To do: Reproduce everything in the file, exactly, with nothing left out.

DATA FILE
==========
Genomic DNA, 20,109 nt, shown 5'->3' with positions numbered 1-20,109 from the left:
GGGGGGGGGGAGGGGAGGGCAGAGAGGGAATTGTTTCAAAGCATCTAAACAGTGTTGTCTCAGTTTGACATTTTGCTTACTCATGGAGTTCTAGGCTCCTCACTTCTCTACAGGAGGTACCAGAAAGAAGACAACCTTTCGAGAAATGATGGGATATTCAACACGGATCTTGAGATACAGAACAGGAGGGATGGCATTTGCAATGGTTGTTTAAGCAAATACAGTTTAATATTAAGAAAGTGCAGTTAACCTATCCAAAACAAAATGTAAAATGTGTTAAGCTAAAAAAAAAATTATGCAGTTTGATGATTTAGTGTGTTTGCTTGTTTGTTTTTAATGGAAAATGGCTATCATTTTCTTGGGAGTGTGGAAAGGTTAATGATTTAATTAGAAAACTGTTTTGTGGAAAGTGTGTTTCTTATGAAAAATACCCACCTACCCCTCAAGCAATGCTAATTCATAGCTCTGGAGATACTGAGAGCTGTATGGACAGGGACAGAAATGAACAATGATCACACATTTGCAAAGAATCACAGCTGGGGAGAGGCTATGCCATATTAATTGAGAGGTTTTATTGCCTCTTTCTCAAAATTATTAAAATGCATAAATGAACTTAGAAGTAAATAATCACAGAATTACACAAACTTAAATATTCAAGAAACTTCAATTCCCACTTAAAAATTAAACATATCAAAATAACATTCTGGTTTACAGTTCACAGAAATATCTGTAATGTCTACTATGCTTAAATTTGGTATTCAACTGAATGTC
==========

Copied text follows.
Genomic DNA, 20,109 nt, shown 5'->3' with positions numbered 1-20,109 from the left:
GGGGGGGGGGAGGGGAGGGCAGAGAGGGAATTGTTTCAAAGCATCTAAACAGTGTTGTCTCAGTTTGACATTTTGCTTACTCATGGAGTTCTAGGCTCCTCACTTCTCTACAGGAGGTACCAGAAAGAAGACAACCTTTCGAGAAATGATGGGATATTCAACACGGATCTTGAGATACAGAACAGGAGGGATGGCATTTGCAATGGTTGTTTAAGCAAATACAGTTTAATATTAAGAAAGTGCAGTTAACCTATCCAAAACAAAATGTAAAATGTGTTAAGCTAAAAAAAAAATTATGCAGTTTGATGATTTAGTGTGTTTGCTTGTTTGTTTTTAATGGAAAATGGCTATCATTTTCTTGGGAGTGTGGAAAGGTTAATGATTTAATTAGAAAACTGTTTTGTGGAAAGTGTGTTTCTTATGAAAAATACCCACCTACCCCTCAAGCAATGCTAATTCATAGCTCTGGAGATACTGAGAGCTGTATGGACAGGGACAGAAATGAACAATGATCACACATTTGCAAAGAATCACAGCTGGGGAGAGGCTATGCCATATTAATTGAGAGGTTTTATTGCCTCTTTCTCAAAATTATTAAAATGCATAAATGAACTTAGAAGTAAATAATCACAGAATTACACAAACTTAAATATTCAAGAAACTTCAATTCCCACTTAAAAATTAAACATATCAAAATAACATTCTGGTTTACAGTTCACAGAAATATCTGTAATGTCTACTATGCTTAAATTTGGTATTCAACTGAATGTC